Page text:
Ten Killers of Genuine, Mature Community

Ten Killers of Genuine, Mature Community

Each community of believers has been called by God to be something lovely together and to do something in our world. This togetherness, however, requires integrity from each of us, an honesty rarely found in most church relationships today.


This means we will need to wrestle individually with what it means to live a life “divided no more” within ourselves, challenging the way our cultures, our family of origin and our formerly “nice” church environments (if we had one) may have given us a “killer” virus to emotionally healthy relationships.


For as my lovely wife has rightly said, “How can I be one with you when I am divided within myself?”


This involves honestly confronting and freeing ourselves from myths that keep us divided from both ourselves and one another.


Consider these top blockages.


1.    We lie.


It has been said that 9 of 10 Americans lie regularly – to themselves, to their friends, employers, parents, children, to themselves. We avoid people rather than be honest. We make excuses that really aren’t truth. Jesus affirms that the truth alone sets us free (Jn. 8:32).


2. We look to other people to tell us we are okay.


This lying is often rooted in our need for others to affirm or validate us so we feel good about ourselves. We are not sure who we are and have not taken the needed time to grow up into adults! Jesus was able to disappoint people out of a solid sense of who He was before His Father.


3. We think loving people means keeping them happy.


 We think hurt and love can’t be in same community instead of embracing, like Jesus, that hurt is often part of helping others mature


4. We encourage false peace.


Unlike Jesus, we often appease, give in or avoid people because we hate confrontation. We are afraid to speak the truth. We say “yes” and mean “no”. In doing so, we cancel ourselves out and the integrity of our community.


5. We are confused about anger. 


We think all anger is sin rather than an oil light in our interiors that something is wrong! Rather than see anger as a gift to assert ourselves in a mature way like Jesus, we often blame, stuff, become resentful, avoid or explode unto others.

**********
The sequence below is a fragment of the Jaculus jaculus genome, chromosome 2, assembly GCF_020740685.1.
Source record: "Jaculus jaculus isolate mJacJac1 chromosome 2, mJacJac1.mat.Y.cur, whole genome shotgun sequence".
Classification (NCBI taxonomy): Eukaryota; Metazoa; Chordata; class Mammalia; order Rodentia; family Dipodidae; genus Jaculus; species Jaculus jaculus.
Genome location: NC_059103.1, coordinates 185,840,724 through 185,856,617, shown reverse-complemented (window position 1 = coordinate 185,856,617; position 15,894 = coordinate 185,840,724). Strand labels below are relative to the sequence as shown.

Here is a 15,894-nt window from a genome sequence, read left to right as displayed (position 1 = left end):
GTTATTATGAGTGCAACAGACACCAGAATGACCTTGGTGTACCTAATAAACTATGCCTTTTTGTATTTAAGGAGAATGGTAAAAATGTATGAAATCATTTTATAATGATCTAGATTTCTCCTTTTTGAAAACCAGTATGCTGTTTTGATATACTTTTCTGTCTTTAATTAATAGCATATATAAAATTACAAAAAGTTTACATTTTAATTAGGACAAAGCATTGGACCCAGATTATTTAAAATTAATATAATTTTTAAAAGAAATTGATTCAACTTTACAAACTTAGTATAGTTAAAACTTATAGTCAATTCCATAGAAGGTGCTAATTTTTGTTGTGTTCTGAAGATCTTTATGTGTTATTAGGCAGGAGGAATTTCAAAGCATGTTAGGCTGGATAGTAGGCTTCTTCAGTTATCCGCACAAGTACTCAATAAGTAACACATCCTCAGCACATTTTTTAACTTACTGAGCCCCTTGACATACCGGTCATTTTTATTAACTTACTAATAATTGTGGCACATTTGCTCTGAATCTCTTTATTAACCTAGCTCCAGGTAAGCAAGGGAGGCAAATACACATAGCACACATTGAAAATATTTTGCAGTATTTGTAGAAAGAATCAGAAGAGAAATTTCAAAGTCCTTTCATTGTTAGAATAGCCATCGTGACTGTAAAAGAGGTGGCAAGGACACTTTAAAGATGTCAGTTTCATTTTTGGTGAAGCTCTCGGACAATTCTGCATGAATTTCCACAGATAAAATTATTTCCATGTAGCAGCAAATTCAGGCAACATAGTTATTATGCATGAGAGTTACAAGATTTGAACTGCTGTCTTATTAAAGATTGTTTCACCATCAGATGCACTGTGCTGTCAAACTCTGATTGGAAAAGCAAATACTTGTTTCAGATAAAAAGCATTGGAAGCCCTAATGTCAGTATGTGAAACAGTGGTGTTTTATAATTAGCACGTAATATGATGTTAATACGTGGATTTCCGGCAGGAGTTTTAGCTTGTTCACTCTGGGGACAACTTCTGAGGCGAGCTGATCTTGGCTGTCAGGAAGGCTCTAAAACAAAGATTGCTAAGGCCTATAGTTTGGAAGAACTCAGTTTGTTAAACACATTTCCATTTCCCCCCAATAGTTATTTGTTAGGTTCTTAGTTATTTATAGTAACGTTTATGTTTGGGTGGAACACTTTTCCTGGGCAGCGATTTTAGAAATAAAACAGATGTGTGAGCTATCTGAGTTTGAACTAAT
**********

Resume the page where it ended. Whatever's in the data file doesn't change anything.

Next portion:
6. We love our neighbors and NOT ourselves.


 I meet many people in church who hate themselves. We know God loves us intellectually but carry self-hate deep within us. And we wonder why we have difficulty loving others well.


7. We over-function.


We do for others what they can and should do for themselves. We mistakenly call that love. Jesus gave his disciples appropriate responsibilities at the right time and had them stand on their own two feet.


8. We are quick to speak and slow to listen.


We think we are supposed to have answers and become anxious when there is silence. We feel we have to fix and save one another. Jesus knew there was a time to speak and a time to be silent.


 9. We think “love believes all things” means we should believe all things.


There is a tendency to avoid the data and facts when they are uncomfortable. We don’t want to be negative or critical. So we, at times, don’t ask difficult questions or say anything when something is clearly wrong.


10. We think differences mean division.


We are often suspicious of people who do life and their walk with Christ differently than us. Yet our differences in personality, backgrounds, cultures, preferences, and gifts bring spice and beauty to our togetherness.


I believe God has called us as the church to be a sign and a witness, to accomplish a particular mission.


This means we will need to wrestle individually with what it means to live a life “divided no more” within ourselves, challenging the way our cultures, our family of origin and our formerly “nice” church environments (if we had one) may have given us a “killer” virus to emotionally healthy relationships.


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